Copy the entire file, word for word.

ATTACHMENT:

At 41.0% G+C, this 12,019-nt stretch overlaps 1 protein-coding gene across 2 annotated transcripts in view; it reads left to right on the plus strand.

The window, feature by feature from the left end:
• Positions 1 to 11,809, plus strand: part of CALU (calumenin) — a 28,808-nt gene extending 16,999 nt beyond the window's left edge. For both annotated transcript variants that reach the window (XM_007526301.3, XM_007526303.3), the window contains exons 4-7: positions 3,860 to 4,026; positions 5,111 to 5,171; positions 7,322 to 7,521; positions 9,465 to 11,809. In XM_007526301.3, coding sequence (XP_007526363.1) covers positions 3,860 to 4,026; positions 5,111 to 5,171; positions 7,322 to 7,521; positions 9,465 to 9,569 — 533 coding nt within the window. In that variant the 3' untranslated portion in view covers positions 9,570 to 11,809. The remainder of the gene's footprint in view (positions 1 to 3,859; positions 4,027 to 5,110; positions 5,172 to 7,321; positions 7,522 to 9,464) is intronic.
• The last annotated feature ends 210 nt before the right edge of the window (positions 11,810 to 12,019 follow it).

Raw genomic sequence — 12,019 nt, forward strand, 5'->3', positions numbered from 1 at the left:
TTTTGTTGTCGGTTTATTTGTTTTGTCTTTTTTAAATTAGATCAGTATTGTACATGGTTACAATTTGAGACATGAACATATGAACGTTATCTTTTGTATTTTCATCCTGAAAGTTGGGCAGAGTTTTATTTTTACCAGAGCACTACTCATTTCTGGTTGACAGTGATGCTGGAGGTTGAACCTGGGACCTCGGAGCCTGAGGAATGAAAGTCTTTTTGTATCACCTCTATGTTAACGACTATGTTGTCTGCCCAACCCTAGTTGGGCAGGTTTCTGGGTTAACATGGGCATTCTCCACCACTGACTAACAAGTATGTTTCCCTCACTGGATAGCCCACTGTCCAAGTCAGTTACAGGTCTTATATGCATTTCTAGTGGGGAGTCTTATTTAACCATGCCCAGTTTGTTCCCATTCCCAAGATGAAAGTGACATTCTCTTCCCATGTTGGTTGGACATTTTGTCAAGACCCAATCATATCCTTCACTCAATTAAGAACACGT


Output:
At 41.0% G+C, this 12,019-nt stretch overlaps 1 protein-coding gene across 2 annotated transcripts in view; it reads left to right on the plus strand.

The window, feature by feature from the left end:
• Positions 1 to 11,809, plus strand: part of CALU (calumenin) — a 28,808-nt gene extending 16,999 nt beyond the window's left edge. For both annotated transcript variants that reach the window (XM_007526301.3, XM_007526303.3), the window contains exons 4-7: positions 3,860 to 4,026; positions 5,111 to 5,171; positions 7,322 to 7,521; positions 9,465 to 11,809. In XM_007526301.3, coding sequence (XP_007526363.1) covers positions 3,860 to 4,026; positions 5,111 to 5,171; positions 7,322 to 7,521; positions 9,465 to 9,569 — 533 coding nt within the window. In that variant the 3' untranslated portion in view covers positions 9,570 to 11,809. The remainder of the gene's footprint in view (positions 1 to 3,859; positions 4,027 to 5,110; positions 5,172 to 7,321; positions 7,522 to 9,464) is intronic.
• The last annotated feature ends 210 nt before the right edge of the window (positions 11,810 to 12,019 follow it).

Raw genomic sequence — 12,019 nt, forward strand, 5'->3', positions numbered from 1 at the left:
TTTTGTTGTCGGTTTATTTGTTTTGTCTTTTTTAAATTAGATCAGTATTGTACATGGTTACAATTTGAGACATGAACATATGAACGTTATCTTTTGTATTTTCATCCTGAAAGTTGGGCAGAGTTTTATTTTTACCAGAGCACTACTCATTTCTGGTTGACAGTGATGCTGGAGGTTGAACCTGGGACCTCGGAGCCTGAGGAATGAAAGTCTTTTTGTATCACCTCTATGTTAACGACTATGTTGTCTGCCCAACCCTAGTTGGGCAGGTTTCTGGGTTAACATGGGCATTCTCCACCACTGACTAACAAGTATGTTTCCCTCACTGGATAGCCCACTGTCCAAGTCAGTTACAGGTCTTATATGCATTTCTAGTGGGGAGTCTTATTTAACCATGCCCAGTTTGTTCCCATTCCCAAGATGAAAGTGACATTCTCTTCCCATGTTGGTTGGACATTTTGTCAAGACCCAATCATATCCTTCACTCAATTAAGAACACGT